For the past several months, Provo, Utah, residents have watched as the seven-million-pound exterior of a 112-year-old building stands on 40-foot-high steel stilts. More than just an unusual construction site, this scene is the beginning of an extensive process to preserve the exterior of the Provo Tabernacle, a community landmark gutted by fire in December 2010.

After a fire damaged the tabernacle, Church leaders contemplated the future of the tabernacle’s shell, which included only the spires. Church President Thomas S. Monson announced the building would become a Temple during the October 2011 general conference. Elder Jeffrey R. Holland of the Quorum of the Twelve Apostles presided over the groundbreaking for the Provo City Center Temple last May.


“People are amazed when they see [the construction site],” says project manager Andy Kirby. “They haven’t seen anything like it before. They just say it doesn’t look real and are just amazed that we can do that, that we can lift a building up with the piles like that.”


And the Church has done this without even moving the tabernacle exterior, thanks to an innovative engineering approach. First, workers stabilized the building shell by removing two of the five rows of brick in the tabernacle wall and placing steel ties around the remaining three rows. Then a concrete wall was inserted on the inside of the brick, giving the building more stability and strength than it had when it was completed in 1898. With a stable exterior, crews then installed the stilts and excavated the soil around the stilts 40 feet below the tabernacle, the location of the forthcoming temple’s basement.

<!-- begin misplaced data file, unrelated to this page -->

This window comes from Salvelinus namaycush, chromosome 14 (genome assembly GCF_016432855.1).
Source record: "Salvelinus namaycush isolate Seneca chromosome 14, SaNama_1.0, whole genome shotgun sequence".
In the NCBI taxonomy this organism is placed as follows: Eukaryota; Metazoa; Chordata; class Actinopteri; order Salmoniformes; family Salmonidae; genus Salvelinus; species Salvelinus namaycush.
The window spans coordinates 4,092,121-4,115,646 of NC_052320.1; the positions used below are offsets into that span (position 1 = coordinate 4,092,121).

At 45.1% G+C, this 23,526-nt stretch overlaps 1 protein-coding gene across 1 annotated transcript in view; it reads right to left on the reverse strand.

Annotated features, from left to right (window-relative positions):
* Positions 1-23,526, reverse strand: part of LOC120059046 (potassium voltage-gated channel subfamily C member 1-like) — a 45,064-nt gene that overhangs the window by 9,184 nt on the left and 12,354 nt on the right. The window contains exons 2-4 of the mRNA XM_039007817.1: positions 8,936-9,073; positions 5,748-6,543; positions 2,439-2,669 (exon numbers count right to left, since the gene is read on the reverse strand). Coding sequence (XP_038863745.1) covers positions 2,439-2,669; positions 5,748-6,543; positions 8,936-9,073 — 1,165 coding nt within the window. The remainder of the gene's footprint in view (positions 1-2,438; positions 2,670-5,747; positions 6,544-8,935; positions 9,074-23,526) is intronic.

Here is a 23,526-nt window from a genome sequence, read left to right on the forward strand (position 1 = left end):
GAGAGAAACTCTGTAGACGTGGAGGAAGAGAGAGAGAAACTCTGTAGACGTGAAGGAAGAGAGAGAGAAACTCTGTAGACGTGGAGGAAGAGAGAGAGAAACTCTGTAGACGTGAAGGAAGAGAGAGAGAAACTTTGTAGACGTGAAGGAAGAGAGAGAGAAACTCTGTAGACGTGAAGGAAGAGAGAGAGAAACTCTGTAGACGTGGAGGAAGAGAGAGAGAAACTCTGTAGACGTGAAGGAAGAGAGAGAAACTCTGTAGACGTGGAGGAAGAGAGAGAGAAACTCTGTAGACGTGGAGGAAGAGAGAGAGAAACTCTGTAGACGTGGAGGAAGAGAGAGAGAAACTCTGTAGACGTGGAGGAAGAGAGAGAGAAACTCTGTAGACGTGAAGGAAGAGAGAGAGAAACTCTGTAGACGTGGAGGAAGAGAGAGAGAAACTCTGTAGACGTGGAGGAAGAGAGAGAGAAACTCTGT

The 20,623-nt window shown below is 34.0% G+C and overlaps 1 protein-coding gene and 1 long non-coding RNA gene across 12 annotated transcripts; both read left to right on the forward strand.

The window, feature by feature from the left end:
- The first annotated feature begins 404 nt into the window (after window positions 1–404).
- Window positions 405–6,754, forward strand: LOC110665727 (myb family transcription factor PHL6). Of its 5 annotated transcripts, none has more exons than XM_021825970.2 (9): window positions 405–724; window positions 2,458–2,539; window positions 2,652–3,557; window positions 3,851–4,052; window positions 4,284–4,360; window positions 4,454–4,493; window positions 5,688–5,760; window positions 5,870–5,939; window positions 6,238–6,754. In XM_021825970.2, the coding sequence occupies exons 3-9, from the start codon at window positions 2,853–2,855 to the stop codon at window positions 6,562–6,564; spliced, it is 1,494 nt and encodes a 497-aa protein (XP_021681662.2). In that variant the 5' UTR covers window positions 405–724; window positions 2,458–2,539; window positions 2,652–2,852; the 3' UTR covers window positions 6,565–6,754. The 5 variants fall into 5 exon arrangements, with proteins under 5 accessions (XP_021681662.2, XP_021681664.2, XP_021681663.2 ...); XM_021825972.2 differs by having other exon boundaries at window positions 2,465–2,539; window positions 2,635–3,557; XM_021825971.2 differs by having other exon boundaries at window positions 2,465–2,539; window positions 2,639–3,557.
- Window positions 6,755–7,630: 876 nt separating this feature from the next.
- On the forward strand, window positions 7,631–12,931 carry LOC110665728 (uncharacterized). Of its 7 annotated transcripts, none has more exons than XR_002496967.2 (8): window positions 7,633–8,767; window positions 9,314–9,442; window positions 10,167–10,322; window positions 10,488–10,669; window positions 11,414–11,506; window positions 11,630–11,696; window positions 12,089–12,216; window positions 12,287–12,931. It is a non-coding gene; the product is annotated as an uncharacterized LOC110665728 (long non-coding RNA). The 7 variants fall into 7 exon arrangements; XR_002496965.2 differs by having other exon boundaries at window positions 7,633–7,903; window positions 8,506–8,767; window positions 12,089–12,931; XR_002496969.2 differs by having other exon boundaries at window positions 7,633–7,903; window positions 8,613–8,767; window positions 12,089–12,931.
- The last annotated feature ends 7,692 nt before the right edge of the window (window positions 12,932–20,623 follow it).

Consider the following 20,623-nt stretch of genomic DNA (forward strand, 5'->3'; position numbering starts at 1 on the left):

This unique tabernacle-to-temple conversion process “involves engineers, architects, contractors, input from many professionals who have great skills and abilities in this area, and it’s an honor to work with them,” Andy Kirby says.


The Provo Tabernacle is a historic treasure for the Church, originally constructed from 1883 to 1898 at a cost of $100,000. It was a community gathering place for meetings and cultural events. One such popular event was Handel’s Messiah, sung each year at Christmastime in the tabernacle.